Gross, 70, and until today manager of the $222 billion Pimco Total Return fund, will join Janus Capital Group Inc. to oversee a new bond fund, according to a statement today from Denver-based Janus.

Attempts to reach Gross through his assistant were unsuccessful, and he didn’t return e-mails seeking comment.

“I look forward to returning my full focus to the fixed income markets and investing, giving up many of the complexities that go with managing a large, complicated organization,” Gross said in the statement. “I chose Janus as my next home because of my long standing relationship with and respect for CEO Dick Weil and my desire to get back to spending the bulk of my day managing client assets.”

Treasuries fell on speculation that Gross’s exit may prompt Pimco to shift away from U.S. government debt. Treasury 10-year note yields rose four basis points to 2.54 percent as of 1:16 p.m. New York time, according to Bloomberg Bond Trader data.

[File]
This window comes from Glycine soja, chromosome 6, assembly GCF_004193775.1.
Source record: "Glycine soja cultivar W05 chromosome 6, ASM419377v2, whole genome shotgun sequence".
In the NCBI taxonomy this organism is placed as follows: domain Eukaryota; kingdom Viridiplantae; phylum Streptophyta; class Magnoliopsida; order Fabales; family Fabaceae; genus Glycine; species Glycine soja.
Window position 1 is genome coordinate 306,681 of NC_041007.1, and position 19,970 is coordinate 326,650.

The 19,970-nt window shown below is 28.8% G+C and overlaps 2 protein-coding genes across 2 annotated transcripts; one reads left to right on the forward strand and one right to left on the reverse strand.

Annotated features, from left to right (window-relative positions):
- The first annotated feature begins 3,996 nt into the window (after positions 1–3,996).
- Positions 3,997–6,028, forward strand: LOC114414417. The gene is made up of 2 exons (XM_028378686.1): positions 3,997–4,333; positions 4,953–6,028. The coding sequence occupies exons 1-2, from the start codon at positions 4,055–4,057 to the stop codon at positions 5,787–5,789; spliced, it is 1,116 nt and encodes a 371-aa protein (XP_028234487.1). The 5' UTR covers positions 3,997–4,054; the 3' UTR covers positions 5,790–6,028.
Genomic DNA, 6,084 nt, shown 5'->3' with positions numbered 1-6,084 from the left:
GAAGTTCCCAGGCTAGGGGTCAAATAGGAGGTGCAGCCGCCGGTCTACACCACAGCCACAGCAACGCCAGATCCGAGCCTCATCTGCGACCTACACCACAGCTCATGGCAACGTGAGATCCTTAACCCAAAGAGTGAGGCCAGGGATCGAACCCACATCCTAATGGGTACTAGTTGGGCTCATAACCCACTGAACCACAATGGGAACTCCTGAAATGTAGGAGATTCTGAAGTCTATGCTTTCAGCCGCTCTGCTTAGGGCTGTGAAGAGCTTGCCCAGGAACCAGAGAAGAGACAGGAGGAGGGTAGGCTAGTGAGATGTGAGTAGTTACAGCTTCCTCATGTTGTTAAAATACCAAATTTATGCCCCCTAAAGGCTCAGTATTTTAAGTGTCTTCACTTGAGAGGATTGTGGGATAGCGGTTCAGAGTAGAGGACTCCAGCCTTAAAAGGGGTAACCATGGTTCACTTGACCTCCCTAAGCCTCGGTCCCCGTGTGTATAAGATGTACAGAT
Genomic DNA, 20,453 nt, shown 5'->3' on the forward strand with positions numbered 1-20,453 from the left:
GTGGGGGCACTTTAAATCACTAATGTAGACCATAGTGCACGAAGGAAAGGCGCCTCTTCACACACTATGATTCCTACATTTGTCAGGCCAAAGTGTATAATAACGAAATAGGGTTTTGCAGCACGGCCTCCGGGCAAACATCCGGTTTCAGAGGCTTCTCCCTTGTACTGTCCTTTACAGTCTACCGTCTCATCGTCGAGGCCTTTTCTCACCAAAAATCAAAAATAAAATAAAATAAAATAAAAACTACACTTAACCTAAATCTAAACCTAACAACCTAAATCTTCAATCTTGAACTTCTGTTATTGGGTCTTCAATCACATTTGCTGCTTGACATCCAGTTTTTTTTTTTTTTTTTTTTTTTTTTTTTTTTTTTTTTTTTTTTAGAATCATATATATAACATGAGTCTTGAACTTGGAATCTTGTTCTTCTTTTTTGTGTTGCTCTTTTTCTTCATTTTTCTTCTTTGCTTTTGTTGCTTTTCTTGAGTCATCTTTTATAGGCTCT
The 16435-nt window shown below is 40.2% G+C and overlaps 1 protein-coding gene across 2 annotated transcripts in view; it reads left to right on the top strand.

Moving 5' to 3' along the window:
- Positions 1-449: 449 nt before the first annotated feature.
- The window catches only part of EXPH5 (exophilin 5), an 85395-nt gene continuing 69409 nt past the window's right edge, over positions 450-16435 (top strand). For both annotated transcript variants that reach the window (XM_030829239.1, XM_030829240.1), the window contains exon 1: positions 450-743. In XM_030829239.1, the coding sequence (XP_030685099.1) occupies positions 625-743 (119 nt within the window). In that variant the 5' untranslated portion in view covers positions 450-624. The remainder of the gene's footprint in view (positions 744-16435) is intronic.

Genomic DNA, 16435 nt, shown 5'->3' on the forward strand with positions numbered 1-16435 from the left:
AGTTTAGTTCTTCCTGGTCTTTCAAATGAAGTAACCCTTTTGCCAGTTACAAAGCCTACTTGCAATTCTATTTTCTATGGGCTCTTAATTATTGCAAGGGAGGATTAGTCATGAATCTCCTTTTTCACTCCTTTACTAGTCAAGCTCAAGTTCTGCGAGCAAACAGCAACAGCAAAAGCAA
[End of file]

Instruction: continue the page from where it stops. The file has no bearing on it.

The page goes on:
Janus Surges

Janus rose 43 percent to $15.89 in New York, its biggest gain on record. Allianz SE, the German insurer that owns Pimco, declined 6.2 percent in Frankfurt, the most in almost three years.

“PIMCO has activated its succession plan and will announce a successor within the next several hours,” Allianz said in a statement at 9:27 a.m. in New York.

Gross knows Janus’s Weil from Pimco, where Weil worked from 1996 to 2010. He served as general counsel at Pimco and later became a manager director and chief operating officer. He was hired to run Janus in January 2010.